The personal statement is often something prospective applications find quite challenging, but it’s an important part of the application which can help to secure you an interview and can be made a bit easier by following some guidelines.
Primarily, the personal statement is there for you to tell them about you and your experiences (work experience, sport, music, volunteering) and the skills and attributes you have gained from these experiences. You should then relate these experiences to traits that will make you a good doctor (see below) or things you witnessed in other healthcare professionals which you think make them a good doctor.
The MSC has a great info sheet here which gives a list of attributes which medical schools look for in prospective applicants. Each university’s MBChB/MBBS application page will also list qualities they wish to see in their medical students. Be sure to read these carefully and try to relate you experiences to some of the traits. Remember – you don’t need to tick off every single one!
Experiences to talk about can include:
A job: working while in high school, even if unrelated to medicine, shows that you have good time management skills, reliability and team working skills
Work experience: allows you to witness other people in work, and see their communication, problem solving skills and team work in action
Volunteering: gives you experience of working in a team, builds you communication skills
Extra-Curriculars (Sports/Music/Drama/Other): demonstrate motivation, teamwork and personal organisation as you fit this in around your studies
Having some structure to follow can be useful when writing your personal statement. We recommend a ‘What, Why, and What did you learn‘ structure if you’re struggling to talk about a particular experience.
- What did you do: Brief description of the experience
- Why did you do it: Why was it useful?
- What did it teach you or How did it make you feel: either skills/attributes the experience has helped you to develop, or skills and attributes you have witnessed in others, which make them a good clinician.
The third aspect is the most important part because the interviewers/panel members aren’t as interested in what you did, but more interested in why you think your experience has helped you develop the skills to become a good doctor, or how someone’s behaviour has shown you an example of what you think a good doctor should be. Here’s an example from one of our own personal statements (from nearly 10 years ago – eek!):-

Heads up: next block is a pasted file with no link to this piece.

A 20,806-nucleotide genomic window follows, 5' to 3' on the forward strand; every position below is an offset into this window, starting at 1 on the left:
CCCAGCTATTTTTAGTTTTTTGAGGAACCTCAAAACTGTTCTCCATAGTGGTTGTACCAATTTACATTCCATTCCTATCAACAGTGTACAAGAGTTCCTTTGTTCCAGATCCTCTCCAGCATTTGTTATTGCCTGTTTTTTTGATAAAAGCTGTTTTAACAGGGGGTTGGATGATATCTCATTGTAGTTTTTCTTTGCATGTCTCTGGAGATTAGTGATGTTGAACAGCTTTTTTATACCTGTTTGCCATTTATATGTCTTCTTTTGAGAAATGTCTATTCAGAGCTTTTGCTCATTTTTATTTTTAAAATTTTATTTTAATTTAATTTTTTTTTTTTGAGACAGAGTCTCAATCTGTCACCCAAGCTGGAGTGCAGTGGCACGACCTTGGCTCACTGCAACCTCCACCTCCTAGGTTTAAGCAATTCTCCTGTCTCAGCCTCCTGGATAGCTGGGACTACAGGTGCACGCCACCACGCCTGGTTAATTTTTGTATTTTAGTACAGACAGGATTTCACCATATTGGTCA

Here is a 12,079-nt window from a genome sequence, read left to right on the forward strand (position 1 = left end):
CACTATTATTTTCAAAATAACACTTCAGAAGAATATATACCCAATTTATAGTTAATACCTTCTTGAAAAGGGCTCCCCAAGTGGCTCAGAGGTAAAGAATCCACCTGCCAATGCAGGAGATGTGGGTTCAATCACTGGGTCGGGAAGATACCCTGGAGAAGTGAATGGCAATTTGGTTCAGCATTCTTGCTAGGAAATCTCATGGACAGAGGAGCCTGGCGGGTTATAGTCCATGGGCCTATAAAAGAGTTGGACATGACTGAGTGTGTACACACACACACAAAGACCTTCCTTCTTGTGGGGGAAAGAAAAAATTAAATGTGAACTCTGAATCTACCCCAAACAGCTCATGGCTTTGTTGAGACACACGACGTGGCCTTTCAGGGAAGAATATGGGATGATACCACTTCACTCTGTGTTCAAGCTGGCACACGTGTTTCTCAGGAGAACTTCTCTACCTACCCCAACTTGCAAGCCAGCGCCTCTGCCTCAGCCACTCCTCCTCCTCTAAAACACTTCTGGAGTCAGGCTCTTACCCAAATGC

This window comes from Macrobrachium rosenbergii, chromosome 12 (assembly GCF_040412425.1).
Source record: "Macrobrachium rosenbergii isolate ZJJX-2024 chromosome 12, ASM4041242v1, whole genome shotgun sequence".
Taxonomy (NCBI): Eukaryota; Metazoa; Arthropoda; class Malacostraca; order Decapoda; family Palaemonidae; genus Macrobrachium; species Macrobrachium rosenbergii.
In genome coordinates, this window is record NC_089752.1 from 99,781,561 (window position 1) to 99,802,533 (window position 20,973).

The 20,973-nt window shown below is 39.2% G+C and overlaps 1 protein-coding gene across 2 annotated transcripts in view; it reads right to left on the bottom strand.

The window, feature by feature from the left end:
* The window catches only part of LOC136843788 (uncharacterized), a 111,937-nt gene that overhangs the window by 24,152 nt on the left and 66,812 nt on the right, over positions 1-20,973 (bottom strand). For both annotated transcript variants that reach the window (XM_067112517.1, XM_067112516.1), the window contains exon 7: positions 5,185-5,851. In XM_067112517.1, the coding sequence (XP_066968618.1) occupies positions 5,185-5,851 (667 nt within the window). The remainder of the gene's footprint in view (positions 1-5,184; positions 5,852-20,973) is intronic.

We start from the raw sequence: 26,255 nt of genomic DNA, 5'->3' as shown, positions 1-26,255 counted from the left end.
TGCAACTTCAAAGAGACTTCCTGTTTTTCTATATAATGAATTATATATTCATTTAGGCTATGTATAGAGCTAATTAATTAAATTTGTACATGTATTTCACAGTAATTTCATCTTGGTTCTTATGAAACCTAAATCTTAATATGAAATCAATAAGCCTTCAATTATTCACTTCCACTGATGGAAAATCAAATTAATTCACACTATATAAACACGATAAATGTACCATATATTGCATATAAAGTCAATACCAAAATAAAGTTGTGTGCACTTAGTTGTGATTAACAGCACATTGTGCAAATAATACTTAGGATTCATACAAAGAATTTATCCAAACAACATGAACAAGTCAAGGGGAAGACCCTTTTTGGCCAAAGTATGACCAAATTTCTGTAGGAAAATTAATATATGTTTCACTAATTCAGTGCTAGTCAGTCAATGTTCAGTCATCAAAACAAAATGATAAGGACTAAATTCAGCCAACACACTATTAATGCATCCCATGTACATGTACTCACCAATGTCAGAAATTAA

“”Work experience at a local hospital provided me with chance to gain excellent insight into both the benefits and challenges of working as a hospital doctor. Shadowing medics during rounds in a GM ward exposed me to the difficulties of working in medicine, as some of the elderly patients were hostile and unfriendly to the doctors. Despite this, they were always treated with patience and compassion, something I found very admirable. “”
Other key tips for personal statement writing:
Get someone to check it over for spelling + grammatical errors before you submit it – this could be your parents, your head of year or your English teacher. Sometimes if you’ve been looking at it for so long you won’t be able to spot even simple errors!
Make sure you are honest. If you exaggerate or write about experiences that didn’t really have a great impact on you, this will show up when you’re asked to talk more about it in your interview. The panel will be able to see your passion if you’ve been really inspired by someone you’ve met or an experience you’ve had, so write about things that impacted you
Keep it personal: the panel want to know about who you are, and why the things you’ve done have made you want to do medicine. Use ‘I’ and ‘me’ throughout, and reflect on how the experience made you feel or what it taught you.
There are lots of examples available on the Student Room! Looking through these can give you a rough idea, but remember to keep the statement personal to you – it’ll be clear if you’ve just copied.
If you require some inspiration, The Student Room Medicine Wiki page has a section on personal statements where users have “donated” their personal statements for use. There’s over 100 freely available examples on the website.
We are also really happy to look over your personal statement at YouCanBeADoctor – please contact us on email@example.com and we’ll happily read through your personal statement, or give you advice if you are struggling to relate your experiences to being a medical student.